PR Dreams for 2010

Googling 2010 predictions shows that it’s the 36th-most searched subject on the final day of the decade. I’ve read some predictions, like these, with an enthusiastic nod. Still, I think there’s some of the “daring to dream” aspect that’s missing. That’s what I crave most, the idea that as a PR professional, I can do something in a new and unique way. So, without any prediction whatsoever, here’s my wish list for PR in 2010:

  1. I want to see my elected PRSA leadership affirm accreditation with one voice and promote it. The APR conversation will continue to be circular without a strong, united voice coming from the association’s elected leadership. My wish would result in more knowledgeable PR professionals coming up through the profession and agreement on best PR practices permeating down from the top. I’m tired of hearing the same old arguments about why senior PR pros who don’t possess APR think it’s a bad idea. Get over yourselves already, and together, let’s build up the profession with professional standards and expectations.

  2. I’m wishing for technology that allows PR to deliver green. Instead of just talking about how green an industry is, I’d like to practice green and add in the WOW factor. I can’t wait to deliver a PR communiqué using holographic displays from smart phones and e-mails. Or how about replacing Powerpoint with this type of presentation? Steve Jobs, can you hear me?

  3. Quality content. Repeat that three times please. And then do it. Don’t put something out there that isn’t relevant, fresh and timely. That means PR professionals will need to hone their strategic skills and nurture their journalistic relationships. Spend time doing this instead of putting out a news release every single day. We’ll all reap the benefit of that practice.

  4. Play nice with others. Marketers, advertisers and PR professionals need to be on the same team. Playing to each strength usually gets targeted results. When one of the three legs decides not to do this, the result skews and doesn’t deliver full strength.

I’m sure you have dreams for the PR profession, too. Please share those, so we can all toast them together, and here’s hoping your PR dreams come true in 2010.


A little bit of you

This isn’t a post about communications or public relations. This is a post about the human condition, and what each one of us is capable of accomplishing.

My daughter worked last summer at a local fast food franchise. There, she met Jessica.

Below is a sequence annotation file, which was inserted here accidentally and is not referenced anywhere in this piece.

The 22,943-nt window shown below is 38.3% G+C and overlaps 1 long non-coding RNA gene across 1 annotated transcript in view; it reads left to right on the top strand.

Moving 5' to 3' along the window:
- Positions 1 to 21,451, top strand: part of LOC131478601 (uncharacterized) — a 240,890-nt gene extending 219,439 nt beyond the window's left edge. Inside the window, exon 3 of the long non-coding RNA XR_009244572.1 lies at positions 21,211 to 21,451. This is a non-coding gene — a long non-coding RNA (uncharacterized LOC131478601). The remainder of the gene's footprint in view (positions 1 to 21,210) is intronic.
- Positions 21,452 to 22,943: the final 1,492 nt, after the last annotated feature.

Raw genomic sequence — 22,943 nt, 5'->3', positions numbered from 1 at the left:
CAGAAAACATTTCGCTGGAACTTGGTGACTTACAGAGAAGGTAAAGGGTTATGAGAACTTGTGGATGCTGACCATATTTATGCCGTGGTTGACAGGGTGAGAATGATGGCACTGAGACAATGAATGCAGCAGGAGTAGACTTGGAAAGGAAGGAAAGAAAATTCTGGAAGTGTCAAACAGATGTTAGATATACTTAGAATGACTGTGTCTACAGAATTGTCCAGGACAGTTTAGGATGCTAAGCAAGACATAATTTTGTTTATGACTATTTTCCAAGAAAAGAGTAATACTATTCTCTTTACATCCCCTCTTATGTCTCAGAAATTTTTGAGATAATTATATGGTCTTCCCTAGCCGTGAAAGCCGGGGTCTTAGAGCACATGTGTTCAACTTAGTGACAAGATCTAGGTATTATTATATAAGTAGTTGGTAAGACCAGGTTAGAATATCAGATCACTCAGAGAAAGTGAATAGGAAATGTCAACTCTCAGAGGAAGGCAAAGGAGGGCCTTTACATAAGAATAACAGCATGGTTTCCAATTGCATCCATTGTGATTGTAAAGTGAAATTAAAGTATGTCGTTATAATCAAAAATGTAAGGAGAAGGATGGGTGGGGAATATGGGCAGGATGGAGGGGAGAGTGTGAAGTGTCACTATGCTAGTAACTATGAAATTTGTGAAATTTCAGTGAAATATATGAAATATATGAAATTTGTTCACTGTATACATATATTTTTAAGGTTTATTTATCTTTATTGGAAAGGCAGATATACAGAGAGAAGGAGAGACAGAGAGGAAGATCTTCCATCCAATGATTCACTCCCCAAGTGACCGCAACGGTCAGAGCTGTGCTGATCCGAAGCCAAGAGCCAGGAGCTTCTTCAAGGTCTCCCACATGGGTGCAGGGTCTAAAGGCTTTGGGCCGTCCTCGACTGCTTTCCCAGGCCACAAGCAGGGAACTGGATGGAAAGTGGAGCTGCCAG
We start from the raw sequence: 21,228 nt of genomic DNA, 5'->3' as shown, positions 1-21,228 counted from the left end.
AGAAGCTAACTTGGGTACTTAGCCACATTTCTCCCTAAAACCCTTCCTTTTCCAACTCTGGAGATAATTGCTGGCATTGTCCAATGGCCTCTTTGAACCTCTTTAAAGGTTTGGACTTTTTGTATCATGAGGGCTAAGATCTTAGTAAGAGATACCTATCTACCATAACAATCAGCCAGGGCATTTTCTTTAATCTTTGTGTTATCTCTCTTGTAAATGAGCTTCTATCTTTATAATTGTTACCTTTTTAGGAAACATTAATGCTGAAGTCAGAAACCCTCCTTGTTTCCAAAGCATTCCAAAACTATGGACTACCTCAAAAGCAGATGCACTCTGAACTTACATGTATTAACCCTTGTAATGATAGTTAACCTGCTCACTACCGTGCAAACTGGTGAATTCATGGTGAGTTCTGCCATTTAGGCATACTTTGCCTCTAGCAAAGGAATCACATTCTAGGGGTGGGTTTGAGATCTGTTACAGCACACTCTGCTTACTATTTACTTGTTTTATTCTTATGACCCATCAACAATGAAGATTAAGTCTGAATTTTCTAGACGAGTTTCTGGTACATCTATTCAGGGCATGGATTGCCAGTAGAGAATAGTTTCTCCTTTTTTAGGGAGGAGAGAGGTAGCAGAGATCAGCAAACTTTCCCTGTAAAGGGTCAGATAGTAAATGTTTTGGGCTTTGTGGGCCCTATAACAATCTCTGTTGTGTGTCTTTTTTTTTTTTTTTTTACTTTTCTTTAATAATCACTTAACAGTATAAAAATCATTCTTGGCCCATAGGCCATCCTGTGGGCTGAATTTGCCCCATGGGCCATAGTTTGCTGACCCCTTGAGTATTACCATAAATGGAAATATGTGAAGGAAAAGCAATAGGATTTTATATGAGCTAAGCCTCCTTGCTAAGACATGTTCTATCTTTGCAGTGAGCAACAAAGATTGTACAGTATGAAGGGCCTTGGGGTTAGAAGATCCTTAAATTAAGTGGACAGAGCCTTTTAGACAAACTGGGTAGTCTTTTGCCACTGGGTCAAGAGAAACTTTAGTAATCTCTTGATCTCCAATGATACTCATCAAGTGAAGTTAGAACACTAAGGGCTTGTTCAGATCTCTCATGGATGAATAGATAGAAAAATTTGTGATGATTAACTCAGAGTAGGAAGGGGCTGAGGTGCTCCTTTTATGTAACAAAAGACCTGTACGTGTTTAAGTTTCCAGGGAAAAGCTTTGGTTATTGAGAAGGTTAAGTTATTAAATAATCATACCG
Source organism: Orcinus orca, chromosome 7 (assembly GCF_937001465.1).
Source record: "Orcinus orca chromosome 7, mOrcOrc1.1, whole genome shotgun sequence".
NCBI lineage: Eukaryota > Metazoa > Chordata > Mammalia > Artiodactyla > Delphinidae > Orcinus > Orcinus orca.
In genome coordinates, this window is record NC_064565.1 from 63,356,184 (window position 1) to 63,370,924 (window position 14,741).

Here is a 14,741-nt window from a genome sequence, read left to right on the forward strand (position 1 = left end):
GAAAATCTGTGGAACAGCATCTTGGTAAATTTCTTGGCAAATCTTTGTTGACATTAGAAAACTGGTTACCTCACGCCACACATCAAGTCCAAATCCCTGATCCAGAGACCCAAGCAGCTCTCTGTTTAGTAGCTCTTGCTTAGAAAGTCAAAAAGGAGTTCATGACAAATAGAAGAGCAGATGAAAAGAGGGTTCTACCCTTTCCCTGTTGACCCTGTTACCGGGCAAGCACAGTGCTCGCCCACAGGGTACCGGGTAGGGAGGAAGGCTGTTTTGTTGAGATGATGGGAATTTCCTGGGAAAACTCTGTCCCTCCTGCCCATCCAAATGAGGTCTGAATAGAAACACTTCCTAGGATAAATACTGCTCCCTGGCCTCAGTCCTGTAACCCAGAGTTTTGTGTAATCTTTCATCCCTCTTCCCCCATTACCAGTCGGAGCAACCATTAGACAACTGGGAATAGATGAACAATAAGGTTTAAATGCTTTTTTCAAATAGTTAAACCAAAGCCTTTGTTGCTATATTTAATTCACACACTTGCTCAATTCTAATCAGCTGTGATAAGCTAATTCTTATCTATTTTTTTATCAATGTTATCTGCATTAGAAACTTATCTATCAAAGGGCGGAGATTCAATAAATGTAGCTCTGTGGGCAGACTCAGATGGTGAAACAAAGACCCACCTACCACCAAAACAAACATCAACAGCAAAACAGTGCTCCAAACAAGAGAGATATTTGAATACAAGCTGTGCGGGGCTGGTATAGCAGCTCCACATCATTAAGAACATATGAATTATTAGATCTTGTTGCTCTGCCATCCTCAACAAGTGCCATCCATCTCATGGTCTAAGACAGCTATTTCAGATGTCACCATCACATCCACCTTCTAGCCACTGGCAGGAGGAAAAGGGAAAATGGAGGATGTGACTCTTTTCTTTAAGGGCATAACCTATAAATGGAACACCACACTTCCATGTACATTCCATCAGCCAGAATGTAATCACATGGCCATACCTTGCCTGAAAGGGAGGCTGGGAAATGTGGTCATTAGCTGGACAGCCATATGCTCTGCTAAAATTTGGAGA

After a couple of weeks, my daughter learned Jessica’s story. She was married; her husband, Sam, had lost his out-of-state job several years before. On returning to the Fort Worth, Texas, area, their house, which they had rented, had caught on fire and, though no one was injured, the structure was uninhabitable. So, Jessica, Sam and their four children, moved in with Sam’s dad, occupying the living room for what they thought would be a few months while their home was restored. Unfortunately, the contractor they hired took most of the insurance money without completing the work.

When my daughter met Jessica, the family was getting by on two minimum wage paychecks and federal aid – and had lived in Sam’s father’s living room for several years. My daughter called her dad to plead for help. One thing you must know about my husband is that he is extraordinarily gifted. He can build almost anything, and he can fix almost anything. Since retiring from being a 747 instructor pilot, he’s formed a contracting business, handling commercial remodels.

When he saw the house, he immediately knew two things: he could fix it, and it was going to take a lot of money, which Sam and Jessica did not have. In between his regular work, he began working on their home, praying that building materials would be donated for this family.

Within a couple of weeks, members of our church found out about this young family’s needs. Many people wanted to help and did. Some volunteered their time to work at the house. Some volunteered money to the church to be used for building materials. Some offered expertise in other areas, and many offered words of encouragement.

Finally, after more than three months, and with city approval for occupancy, our family helped Jessica and Sam move into their newly rebuilt home Nov. 30. It was the first time that their youngest daughter had ever slept in a bed.

This family considered themselves lucky, because they had a roof over their heads. A homeless person, according to 42 U.S.C. §11302, is one who dwells in a public or private place not designated for, or ordinarily used as, a regular sleeping accommodation for human beings.

I live in Tarrant County, Texas, and these are the facts about homeless persons here:

  • At any given time in Tarrant County, more than 4,000 people are homeless, and more than 6,300 individuals experience homelessness in Tarrant County each year.

  • Of the homeless in Tarrant County, nearly one third are children, 1 in 5 are women and children fleeing domestic violence, over 1 in 6 are veterans, and over half have a disabling health condition that largely contributes to their homelessness.

  • Of the homeless in Tarrant County, 97 percent reported wanting to escape from homelessness.

Since meeting Sam, Jessica and their four children, I have come to understand that it doesn’t take a lot to help. It takes a little bit. A little bit of whatever you have. Please remember those less fortunate this holiday season.